WONDERVILLE: MAGIC & CABARET at Wonderville
“it’s encouraging that the producers are bringing traditional variety and cabaret to the central West End”
Magic, comedy, circus and cabaret combine for a new version of a show that wowed audiences at London’s Palace Theatre last year.
“Wonderville: Magic & Cabaret” is a more intimate rendering of “Wonderville: Magic & Illusion” with the advantage of being staged in its own venue (formerly Planet Hollywood) in the Haymarket. While currently taking bookings until the end of October producers are hoping the residency will be more permanent.
The magic begins the moment you enter the venue as designer Justin Williams has created not just a striking environment but a beautiful setting where the café, bar and theatre reflect the cabaret show itself.
On normal nights each show features acts from a roster which currently includes Chastity Belt, Desmond O’Connor, Mysti Vine (the three take their turn as hosts), Billy Kidd, Matricks, Dee Riley, Marc Oberon, Aurora Starr, Abi Collins, Tara Talland, Snookie Mono and Pi the Mime. On opening night we were treated to 10 acts and it was a particular joy to see the incomparable and legendary Fay Presto touring the tables beforehand and during the breaks for some close-up magic.
The cabaret table layout means there is a lot of opportunity for engagement between the performers and audience and while this can be achieved in a typical theatre auditorium, there is no denying that the smaller purpose-built “Wonderville” venue lends itself to close-up magic, an in-your-face sauciness and immersive entertainment.
The layout also means that acts wanting to engage with audience members or even walk around the floor often have to squeeze past them somewhat unceremoniously.
It’s unfortunate that a side balcony, which is on the same side as the small stage, means people sitting towards the back of it cannot see much of the entertainment and several of us there on press night ended up standing.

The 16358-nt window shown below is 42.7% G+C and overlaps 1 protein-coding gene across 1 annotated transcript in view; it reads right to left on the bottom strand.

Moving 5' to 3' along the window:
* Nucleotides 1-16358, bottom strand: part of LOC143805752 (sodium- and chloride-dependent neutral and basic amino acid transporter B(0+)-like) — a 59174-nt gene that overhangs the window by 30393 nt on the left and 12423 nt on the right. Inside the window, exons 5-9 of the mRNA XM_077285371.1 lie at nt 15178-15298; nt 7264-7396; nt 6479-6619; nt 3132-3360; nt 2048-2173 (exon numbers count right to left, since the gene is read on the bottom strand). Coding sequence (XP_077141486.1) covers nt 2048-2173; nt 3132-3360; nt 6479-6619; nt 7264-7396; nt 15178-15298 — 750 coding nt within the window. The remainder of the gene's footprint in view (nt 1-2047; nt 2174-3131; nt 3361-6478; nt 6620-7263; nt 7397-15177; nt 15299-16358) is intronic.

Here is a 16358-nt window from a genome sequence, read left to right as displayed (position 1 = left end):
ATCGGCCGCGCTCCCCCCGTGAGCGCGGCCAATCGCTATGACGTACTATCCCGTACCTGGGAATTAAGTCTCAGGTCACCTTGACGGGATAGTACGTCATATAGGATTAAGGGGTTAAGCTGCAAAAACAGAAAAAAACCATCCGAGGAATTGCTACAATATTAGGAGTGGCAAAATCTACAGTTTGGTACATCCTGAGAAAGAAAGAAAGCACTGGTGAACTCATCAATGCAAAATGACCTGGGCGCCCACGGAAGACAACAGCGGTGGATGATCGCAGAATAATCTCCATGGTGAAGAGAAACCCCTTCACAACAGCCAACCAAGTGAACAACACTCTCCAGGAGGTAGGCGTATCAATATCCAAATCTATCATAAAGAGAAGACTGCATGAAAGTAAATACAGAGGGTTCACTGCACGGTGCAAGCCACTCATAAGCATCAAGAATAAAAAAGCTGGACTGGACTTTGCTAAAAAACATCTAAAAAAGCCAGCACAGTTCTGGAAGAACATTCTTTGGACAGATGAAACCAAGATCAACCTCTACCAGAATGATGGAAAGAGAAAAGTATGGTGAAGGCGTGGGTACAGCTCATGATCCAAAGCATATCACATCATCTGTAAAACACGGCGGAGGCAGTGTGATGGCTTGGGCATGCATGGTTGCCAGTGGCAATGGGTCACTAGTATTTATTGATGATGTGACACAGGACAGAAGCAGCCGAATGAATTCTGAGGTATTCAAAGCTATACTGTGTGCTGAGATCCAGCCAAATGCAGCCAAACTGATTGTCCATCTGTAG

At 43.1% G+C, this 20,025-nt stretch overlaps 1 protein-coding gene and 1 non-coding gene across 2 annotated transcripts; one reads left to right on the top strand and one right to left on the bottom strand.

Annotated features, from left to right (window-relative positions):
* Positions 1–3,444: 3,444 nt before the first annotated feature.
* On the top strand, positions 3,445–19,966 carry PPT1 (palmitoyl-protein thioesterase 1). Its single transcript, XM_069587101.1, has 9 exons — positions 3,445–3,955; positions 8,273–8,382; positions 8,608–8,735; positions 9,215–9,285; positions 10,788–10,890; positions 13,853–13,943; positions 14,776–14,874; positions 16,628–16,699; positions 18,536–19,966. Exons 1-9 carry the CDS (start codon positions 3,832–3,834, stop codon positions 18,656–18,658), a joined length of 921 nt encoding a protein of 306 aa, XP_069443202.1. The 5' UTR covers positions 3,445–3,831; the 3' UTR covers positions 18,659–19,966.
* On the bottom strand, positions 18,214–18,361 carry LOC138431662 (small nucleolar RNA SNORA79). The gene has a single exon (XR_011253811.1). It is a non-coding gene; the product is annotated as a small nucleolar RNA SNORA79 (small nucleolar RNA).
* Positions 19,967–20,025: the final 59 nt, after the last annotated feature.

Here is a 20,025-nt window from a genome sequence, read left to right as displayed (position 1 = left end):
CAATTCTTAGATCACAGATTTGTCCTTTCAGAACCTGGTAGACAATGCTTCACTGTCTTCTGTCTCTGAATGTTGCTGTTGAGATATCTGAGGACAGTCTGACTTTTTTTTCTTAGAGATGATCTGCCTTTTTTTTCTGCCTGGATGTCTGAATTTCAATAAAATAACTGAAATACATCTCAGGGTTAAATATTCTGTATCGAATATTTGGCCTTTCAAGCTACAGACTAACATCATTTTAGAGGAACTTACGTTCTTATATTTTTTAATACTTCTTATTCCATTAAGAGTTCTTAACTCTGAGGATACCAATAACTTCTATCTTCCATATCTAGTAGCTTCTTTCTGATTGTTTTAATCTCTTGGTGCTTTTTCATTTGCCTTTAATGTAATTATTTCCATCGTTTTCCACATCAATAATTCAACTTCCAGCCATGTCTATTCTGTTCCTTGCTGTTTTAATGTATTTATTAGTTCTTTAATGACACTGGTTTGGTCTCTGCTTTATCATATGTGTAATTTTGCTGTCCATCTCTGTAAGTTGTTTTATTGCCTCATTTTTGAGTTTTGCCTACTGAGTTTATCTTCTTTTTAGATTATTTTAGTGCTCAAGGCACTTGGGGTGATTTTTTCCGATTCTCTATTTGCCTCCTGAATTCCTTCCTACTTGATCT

The atmosphere is one of burlesque, Vaudeville, spectacle and charm with each act given quite a short opportunity to show off their talents, though of course this is much in the tradition of classic variety shows.
While it is in the very capable hands of creative director Laura Corcoran and magic consultant Chris Cox there are many moments in the show which make it feel as though it’s been cobbled together at the last moment, with some of the performers seeming strangely ill at ease.
If the idea of the venue is to experience “the magic of magic” it seems odd not to have that as a running theme to give some cohesiveness to the evening. While the experienced cabaret hosts were enormous fun the choice of songs (after a promising opening of “A Kind of Magic”) was bizarre, however well performed – a singalong “Jungle Book” medley, “Life on Mars” and a Diamond medley seem unrelated to anything else.
There is also an overlap between some of the acts – charismatic Billy Kidd’s card tricks are terrific but largely repeated by Marc Oberon, while Amazi’s opening hoop spinning is pretty much done again by Abi Collins, though the latter’s act as man-eating lush Ritzi Crackers is one of the evening’s highlights.
Snookie Mono brings delightfully unexpected campness to sword-swallowing while Tara Talland’s hair-hanging draws sharp intakes of breath, though expecting an entire table to move out of the way in order for her to perform is clumsy.
The Matricks perform the most ambitious of the routines with Alexander Jesson smoothly presenting appearing girls, levitation and a skewered crate to thrilling effect.
Des O’Connor provides energy and humour as one of the hosts but it is Chastity Belt who commands the most attention, belting out numbers as though the venue was ten times the size, quickly having rapport with the audience and demonstrating her seasoned professionalism with sparkle.
While “Wonderville: Magic & Cabaret” might more naturally have a home in, say, The Vaults at Waterloo, it’s encouraging that the producers are bringing traditional variety and cabaret to the central West End. Even if the show needs a bit of tidying up one suspects something will be pulled out of the hat as the season progresses.
Reviewed on 16th August 2022
by David Guest
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